Festival review: Spectra, various venues, Aberdeen

Mixing light installations with music, poetry and storytelling, this year’s Spectra festival is well-suited to these anxious, post-pandemic times, with many things happening outdoors, writes Susan Mansfield

Trumpet Flowers by amigo and amigo is also located on Broad Street and is one of this year’s only interactive installations at Spectra. Visitors can make their own tune among the blooms by jumping between foot pad beneath the giant, illuminated stems. PIC: Ian Georgeson
Trumpet Flowers by amigo and amigo is also located on Broad Street and is one of this year’s only interactive installations at Spectra. Visitors can make their own tune among the blooms by jumping between foot pad beneath the giant, illuminated stems. PIC: Ian Georgeson

Spectra Festival, various venues, Aberdeen ****

Billed as Scotland’s Festival of Light, Spectra aims to brighten the February nights in Aberdeen with light-based installations, and draw people back into the city centre post-covid. It’s well suited to the anxious post-pandemic world, with many things happening outdoors.

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Together, by studio Lucid Creates, installed in the city’s Castlegate, is a product of the pandemic, a spacious circular installation on which words and poems are projected, bringing people together outdoors in a safe way. The artists work with local people to create the words, and the results are unexpectedly profound, about place, landscape and memory, delving into the Castlegate’s past, from public executions to the Blitz, trams to the oil industry.

There’s a blast of Doric round the corner where local poet Sheena Blackhall reads her poem “On the Bus: nummer 1 route”, while video projection artists Illuminos bring images from the poem to life on the neo-gothic frontage of Marischal College. While it’s sometimes hard to catch all of Blackhall’s words, the clever visuals (like animated illustrations from a children’s book) and pulsing music help to make Six Frames highly engaging.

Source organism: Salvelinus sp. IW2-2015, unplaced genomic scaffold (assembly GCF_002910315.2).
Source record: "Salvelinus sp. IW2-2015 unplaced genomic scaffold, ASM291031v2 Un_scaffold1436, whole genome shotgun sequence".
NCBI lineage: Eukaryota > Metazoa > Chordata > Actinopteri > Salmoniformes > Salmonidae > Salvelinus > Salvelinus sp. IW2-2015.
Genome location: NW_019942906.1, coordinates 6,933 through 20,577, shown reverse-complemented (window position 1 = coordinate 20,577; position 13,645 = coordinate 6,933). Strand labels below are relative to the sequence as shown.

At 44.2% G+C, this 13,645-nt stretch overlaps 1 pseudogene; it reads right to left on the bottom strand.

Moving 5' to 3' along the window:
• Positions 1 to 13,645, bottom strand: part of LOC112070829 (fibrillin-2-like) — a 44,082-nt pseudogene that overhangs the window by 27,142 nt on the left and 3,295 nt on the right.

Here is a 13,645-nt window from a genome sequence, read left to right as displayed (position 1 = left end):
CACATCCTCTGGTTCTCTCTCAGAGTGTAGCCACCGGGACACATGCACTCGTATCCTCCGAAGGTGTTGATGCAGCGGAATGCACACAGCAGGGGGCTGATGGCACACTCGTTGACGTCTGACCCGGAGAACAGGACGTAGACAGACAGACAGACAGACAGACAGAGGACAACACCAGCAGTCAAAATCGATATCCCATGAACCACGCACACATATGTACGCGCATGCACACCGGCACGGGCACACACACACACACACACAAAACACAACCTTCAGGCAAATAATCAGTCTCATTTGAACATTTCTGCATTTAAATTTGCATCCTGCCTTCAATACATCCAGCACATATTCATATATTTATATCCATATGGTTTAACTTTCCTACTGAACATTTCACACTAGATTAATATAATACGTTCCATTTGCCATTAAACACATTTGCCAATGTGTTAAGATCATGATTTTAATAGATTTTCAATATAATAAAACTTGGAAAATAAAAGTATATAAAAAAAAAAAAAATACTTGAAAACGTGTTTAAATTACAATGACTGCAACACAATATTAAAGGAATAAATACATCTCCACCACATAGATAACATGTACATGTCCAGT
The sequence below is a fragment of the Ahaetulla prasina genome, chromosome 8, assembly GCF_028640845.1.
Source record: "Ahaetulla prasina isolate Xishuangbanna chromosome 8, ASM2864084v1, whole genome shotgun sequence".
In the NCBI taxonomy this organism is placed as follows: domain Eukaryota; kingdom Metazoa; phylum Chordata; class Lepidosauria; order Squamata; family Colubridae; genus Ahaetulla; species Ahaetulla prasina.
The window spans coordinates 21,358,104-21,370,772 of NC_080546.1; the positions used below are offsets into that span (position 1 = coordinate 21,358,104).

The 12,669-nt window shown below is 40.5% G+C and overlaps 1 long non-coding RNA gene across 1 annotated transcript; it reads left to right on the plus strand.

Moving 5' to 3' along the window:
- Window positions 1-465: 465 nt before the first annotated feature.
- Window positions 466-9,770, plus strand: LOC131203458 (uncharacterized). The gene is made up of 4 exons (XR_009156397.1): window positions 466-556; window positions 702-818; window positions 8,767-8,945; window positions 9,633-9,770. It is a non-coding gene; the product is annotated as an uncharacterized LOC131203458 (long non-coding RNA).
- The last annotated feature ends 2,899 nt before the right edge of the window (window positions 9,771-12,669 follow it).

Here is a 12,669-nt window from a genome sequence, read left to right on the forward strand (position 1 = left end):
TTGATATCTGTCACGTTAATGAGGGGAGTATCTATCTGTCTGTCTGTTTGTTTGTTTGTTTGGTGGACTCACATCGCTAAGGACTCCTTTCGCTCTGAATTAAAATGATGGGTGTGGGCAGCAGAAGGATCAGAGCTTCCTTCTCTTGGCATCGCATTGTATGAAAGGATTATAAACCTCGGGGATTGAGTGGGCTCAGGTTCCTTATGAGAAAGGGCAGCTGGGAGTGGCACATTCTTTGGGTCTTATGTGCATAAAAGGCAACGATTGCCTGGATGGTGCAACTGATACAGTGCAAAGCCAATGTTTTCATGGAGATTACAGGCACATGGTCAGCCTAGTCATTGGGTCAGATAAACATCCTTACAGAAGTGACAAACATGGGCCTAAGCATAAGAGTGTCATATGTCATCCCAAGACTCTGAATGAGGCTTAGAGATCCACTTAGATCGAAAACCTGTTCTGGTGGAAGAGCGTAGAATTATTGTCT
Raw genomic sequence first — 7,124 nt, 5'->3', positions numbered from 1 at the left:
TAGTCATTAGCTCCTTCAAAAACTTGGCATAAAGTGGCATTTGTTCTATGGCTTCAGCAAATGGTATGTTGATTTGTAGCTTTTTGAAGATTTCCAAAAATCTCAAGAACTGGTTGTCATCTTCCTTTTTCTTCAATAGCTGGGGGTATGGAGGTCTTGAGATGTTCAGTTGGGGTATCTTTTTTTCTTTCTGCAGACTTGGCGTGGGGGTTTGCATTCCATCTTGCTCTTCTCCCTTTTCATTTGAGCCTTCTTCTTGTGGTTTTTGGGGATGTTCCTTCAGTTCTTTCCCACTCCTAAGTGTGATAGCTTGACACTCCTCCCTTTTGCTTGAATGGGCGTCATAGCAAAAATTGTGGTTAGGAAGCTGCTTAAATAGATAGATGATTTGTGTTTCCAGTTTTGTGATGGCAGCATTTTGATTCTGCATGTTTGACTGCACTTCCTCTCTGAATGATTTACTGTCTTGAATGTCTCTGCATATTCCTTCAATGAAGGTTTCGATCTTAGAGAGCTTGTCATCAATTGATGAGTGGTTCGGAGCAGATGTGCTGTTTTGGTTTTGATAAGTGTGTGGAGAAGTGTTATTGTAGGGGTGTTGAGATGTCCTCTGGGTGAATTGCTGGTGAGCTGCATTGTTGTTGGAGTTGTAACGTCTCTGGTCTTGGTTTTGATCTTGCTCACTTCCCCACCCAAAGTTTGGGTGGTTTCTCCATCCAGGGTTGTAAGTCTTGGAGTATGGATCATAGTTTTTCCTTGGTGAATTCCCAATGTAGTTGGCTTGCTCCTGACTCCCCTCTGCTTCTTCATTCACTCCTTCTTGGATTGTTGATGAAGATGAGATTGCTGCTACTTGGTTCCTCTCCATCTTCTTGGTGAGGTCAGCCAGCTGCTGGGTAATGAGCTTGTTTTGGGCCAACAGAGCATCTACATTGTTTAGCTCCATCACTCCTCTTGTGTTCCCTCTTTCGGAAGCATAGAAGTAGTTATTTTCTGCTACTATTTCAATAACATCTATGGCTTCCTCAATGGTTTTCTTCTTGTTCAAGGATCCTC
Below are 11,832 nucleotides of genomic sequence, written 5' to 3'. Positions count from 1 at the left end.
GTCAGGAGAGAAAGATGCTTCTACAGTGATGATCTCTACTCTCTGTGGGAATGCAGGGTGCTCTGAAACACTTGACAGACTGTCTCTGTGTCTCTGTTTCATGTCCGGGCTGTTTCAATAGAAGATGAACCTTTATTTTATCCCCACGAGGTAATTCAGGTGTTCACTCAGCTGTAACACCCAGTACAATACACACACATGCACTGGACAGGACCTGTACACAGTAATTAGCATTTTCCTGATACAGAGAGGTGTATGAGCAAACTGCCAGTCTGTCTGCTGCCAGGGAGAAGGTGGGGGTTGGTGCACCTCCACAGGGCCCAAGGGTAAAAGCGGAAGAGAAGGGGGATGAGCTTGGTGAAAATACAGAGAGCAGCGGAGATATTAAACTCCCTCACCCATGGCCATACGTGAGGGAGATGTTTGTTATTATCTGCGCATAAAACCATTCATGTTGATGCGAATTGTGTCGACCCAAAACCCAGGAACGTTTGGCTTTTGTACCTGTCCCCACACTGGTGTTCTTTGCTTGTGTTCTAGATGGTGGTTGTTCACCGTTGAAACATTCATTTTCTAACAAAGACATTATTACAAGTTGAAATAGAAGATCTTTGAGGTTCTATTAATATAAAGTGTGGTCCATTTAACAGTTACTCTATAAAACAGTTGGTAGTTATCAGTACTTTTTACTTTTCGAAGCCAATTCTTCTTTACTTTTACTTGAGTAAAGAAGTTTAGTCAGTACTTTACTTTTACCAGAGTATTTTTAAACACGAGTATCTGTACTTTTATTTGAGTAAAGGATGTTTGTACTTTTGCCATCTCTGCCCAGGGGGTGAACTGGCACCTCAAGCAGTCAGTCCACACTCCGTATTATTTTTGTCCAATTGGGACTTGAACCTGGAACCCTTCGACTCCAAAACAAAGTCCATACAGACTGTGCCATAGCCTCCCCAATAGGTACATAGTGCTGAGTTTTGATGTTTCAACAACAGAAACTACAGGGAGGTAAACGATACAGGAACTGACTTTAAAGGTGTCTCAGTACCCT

That music becomes the backdrop for Trumpet Flowers, an interactive installation on which the audience can make their own brassy soundtrack by hopping around on touch-sensitive panels, and Pendulum Wave Circus, which looks like the world’s biggest Newton’s Cradle, but creates alternating patterns of order and chaos with spinning silver balls.

Poetry and storytelling are very much part of this year’s Spectra, which includes Writ Large, a collaboration with writers’ collective Neu! Reekie!, which has produced neon text installations and portable lightshows projected by cyclists.

There are also a few indoor works: Gaia by artist Luke Jerram, fills the Sculpture Court at Aberdeen Art Gallery, a floating globe seven metres across created with images from NASA. Conjuring associations with the earth as seen from space, its scale is truly impressive. His Museum of the Moon is in the city’s Music Hall, and there are other events and performances throughout the weekend.

Until 13 February, see www.spectrafestival.co.uk

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